A Modular Monadic Action Semantics
started 8/30/2002; 1:26:39 AM - last post 8/30/2002; 2:41:06 AM
jon fernquest - A Modular Monadic Action Semantics
8/30/2002; 1:26:39 AM (reads: 2703, responses: 1)
|A Modular Monadic Action Semantics
This down to earth
246 page master's thesis
fuses the readability of
the formal manipulability and provability of
modular monadic semantics
[Scheme Semantic Lego,
Liang and Hudak, 1996]
into a more useful whole:
Modular Monadic Action Semantics (MMAS).
"Modular monadic action semantics replaces the structural operational semantics
that formalises action semantics with a modular monadic semantics.
This replacement provides the flexibility to modify or delete existing facets of action
semantics or to add entirely new ones and will allow the use of the theories
of modular monadic semantics and of denotational semantics to theorise about
The integrated semantics adds a continuational facet to represent call-current-continuation.
The thesis includes a clear non-theoretical explanation of the two semantics that are integrated:
action semantics and modular monadic semantics.
A toy functional language EL is built in modular monadic semantics with Haskell.
The 1200 line Haskell implementation of the integrated system
is provided as a "literate Gofer script" in appendix e.
The whole thesis is written in a literate programming fashion and never strays far from source code.
Although neither a compiler nor an interpreter is built with the integrated system,
in appendix a two programming problems are solved.
(A Modular Monadic Action Semantics,
Keith Wansbrough, 1997)
Posted to functional by jon fernquest on 8/30/02; 1:31:55 AM
jon fernquest - Re: A Modular Monadic Action Semantics
8/30/2002; 2:41:06 AM (reads: 996, responses: 0)
Found this inspiring
old diary entry of
(9 Jan 2001)
Been playing with modular monadic interpreters and compilers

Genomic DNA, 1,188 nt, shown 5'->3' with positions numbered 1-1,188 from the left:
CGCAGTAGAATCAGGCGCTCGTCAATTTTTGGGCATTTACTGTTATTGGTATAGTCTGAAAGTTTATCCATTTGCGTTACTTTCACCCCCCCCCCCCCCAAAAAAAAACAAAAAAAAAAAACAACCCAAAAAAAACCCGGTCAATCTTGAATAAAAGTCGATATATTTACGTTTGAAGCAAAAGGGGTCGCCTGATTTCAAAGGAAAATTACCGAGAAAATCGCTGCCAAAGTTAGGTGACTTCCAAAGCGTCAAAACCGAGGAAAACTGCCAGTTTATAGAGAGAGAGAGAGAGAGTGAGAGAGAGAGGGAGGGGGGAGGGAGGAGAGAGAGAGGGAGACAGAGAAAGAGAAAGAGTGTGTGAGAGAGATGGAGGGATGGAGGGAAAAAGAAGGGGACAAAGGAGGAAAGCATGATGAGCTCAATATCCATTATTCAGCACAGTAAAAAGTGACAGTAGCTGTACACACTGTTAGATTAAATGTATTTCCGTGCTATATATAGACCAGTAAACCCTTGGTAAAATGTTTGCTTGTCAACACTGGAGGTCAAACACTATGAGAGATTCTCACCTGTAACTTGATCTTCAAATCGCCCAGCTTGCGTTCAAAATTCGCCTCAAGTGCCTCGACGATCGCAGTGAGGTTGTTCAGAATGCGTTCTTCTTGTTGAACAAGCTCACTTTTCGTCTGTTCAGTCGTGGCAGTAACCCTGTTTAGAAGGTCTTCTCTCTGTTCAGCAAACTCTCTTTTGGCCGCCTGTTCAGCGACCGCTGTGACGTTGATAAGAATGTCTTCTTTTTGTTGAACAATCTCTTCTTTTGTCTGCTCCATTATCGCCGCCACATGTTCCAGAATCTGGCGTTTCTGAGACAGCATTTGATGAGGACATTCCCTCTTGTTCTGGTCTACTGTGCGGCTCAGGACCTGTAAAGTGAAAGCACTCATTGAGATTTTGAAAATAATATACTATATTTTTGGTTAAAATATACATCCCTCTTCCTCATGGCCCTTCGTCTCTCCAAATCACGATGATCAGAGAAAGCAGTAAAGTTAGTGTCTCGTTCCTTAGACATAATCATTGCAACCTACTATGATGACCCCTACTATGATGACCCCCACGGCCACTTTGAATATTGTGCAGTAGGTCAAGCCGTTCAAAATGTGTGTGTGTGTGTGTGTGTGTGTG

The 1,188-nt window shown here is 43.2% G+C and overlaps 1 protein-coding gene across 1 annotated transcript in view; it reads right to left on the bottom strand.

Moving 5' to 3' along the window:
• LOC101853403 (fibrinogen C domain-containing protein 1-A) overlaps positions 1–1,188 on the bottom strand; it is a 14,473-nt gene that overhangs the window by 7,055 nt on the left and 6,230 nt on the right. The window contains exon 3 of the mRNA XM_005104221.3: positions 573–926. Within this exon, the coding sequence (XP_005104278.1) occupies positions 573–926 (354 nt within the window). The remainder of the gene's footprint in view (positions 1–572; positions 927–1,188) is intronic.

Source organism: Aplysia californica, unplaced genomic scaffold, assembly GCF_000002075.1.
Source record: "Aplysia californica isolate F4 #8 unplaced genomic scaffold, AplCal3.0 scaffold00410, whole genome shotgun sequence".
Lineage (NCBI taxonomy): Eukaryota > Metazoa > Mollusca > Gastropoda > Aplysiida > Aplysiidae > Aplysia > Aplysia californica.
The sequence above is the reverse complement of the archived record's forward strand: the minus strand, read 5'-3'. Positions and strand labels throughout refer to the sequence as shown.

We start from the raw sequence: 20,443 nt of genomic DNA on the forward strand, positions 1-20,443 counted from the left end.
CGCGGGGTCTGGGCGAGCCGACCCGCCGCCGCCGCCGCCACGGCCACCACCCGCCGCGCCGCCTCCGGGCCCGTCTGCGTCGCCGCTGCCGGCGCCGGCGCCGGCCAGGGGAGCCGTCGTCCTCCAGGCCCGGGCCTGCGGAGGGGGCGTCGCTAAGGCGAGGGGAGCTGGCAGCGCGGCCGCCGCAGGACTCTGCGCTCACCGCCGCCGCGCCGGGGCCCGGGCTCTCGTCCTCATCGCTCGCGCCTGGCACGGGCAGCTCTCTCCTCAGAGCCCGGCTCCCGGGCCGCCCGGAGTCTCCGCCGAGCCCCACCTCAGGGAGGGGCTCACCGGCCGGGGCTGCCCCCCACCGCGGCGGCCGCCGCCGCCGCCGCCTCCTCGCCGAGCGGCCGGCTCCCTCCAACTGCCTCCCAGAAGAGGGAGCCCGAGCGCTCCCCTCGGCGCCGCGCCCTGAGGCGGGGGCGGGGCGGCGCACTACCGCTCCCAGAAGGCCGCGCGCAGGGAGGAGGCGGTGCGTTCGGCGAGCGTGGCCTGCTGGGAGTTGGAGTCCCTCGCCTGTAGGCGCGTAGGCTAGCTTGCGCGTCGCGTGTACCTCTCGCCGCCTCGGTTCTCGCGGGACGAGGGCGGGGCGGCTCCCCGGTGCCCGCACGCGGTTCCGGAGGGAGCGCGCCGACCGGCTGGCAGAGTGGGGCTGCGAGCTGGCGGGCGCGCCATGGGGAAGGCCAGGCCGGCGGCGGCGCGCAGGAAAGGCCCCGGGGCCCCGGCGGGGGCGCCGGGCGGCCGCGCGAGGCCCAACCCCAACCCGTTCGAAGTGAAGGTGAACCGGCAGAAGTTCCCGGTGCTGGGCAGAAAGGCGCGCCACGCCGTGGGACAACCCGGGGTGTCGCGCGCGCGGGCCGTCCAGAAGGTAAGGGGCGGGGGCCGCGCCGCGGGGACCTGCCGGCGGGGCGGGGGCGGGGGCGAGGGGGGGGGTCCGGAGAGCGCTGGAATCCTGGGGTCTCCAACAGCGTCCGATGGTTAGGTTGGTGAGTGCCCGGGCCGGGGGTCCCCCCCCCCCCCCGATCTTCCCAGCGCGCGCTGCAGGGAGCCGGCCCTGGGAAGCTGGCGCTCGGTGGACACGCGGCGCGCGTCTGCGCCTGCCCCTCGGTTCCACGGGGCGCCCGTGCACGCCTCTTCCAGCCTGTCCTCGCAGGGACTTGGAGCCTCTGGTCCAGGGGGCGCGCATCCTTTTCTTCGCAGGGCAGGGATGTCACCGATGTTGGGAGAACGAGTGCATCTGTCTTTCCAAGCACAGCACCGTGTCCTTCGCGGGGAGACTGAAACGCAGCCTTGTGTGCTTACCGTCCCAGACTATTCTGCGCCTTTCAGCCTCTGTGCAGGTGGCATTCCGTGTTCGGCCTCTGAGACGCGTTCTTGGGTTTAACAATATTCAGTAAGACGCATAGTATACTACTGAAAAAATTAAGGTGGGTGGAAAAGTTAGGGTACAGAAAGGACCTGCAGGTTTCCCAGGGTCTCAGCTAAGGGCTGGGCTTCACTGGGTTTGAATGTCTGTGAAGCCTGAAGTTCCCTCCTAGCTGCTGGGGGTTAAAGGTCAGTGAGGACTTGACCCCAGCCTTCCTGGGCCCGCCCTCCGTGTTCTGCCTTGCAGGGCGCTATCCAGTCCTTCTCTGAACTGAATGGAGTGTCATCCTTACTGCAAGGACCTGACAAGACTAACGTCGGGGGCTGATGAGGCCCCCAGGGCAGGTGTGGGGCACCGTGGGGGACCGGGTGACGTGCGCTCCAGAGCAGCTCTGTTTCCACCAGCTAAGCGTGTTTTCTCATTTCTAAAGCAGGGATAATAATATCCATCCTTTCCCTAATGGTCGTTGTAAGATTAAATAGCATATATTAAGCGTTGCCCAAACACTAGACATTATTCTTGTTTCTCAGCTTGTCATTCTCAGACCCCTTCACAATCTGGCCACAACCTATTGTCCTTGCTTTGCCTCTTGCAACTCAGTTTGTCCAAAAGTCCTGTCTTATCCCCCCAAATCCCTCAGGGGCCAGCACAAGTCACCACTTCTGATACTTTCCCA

recently. The monad keeners are really clever: the idea is to
separate out "facets" of a language processor (a la action
semantics) into separate monads, such that (if you get the
liftings right) you can do a modular proof of your rewrite
semantics for that facet irrespective of the other facets
you may have enabled. This is cool: you can develop a
working call/cc system or lambda abstraction or calling
convention in isolation, test it out, then just sorta graft
it into an existing compiler / interpreter. The math gets
a little ghastly but it's miles better than plain denotational semantics.
Monads are one of those things like pointers or closures.
You bang your head against them for a year or two, then one
day your brain's resistance to the concept just breaks,
and in its new broken state they make perfect sense.
master's thesis advisor
has some interesting information on this line of research
thesis/research topics page:
"Modularity in semantic specification languages
Recent work in semantic specification languages has focussed on the
issue of modularity. Modularity in denotational semantics has been
addressed by a number of frameworks, most notably action
semantics, modular monadic semantics, and the hybrid
modular monadic action semantics. A structuring mechanism
known as "monad transformers" is used in the latter two frameworks to
automatically connect the "plumbing" of the various building blocks
(environments, stores, exceptions, etc.).
The success of these monad transformers has prompted a search for
similar structuring mechanisms for operational semantics.
Peter Mosses of the University of Aarhus has recently proposed an
extension to SOS that appears to achieve this aim. This proposal bears
certain similarities to the DCG rules of Prolog, of which a number of
recent extensions have been made (e.g., van Roy's EDCG and Kagedal's
Logical State Threads packages). The comparative study proposed for
this project may well advance one or both of these two independently
conceived research initiatives."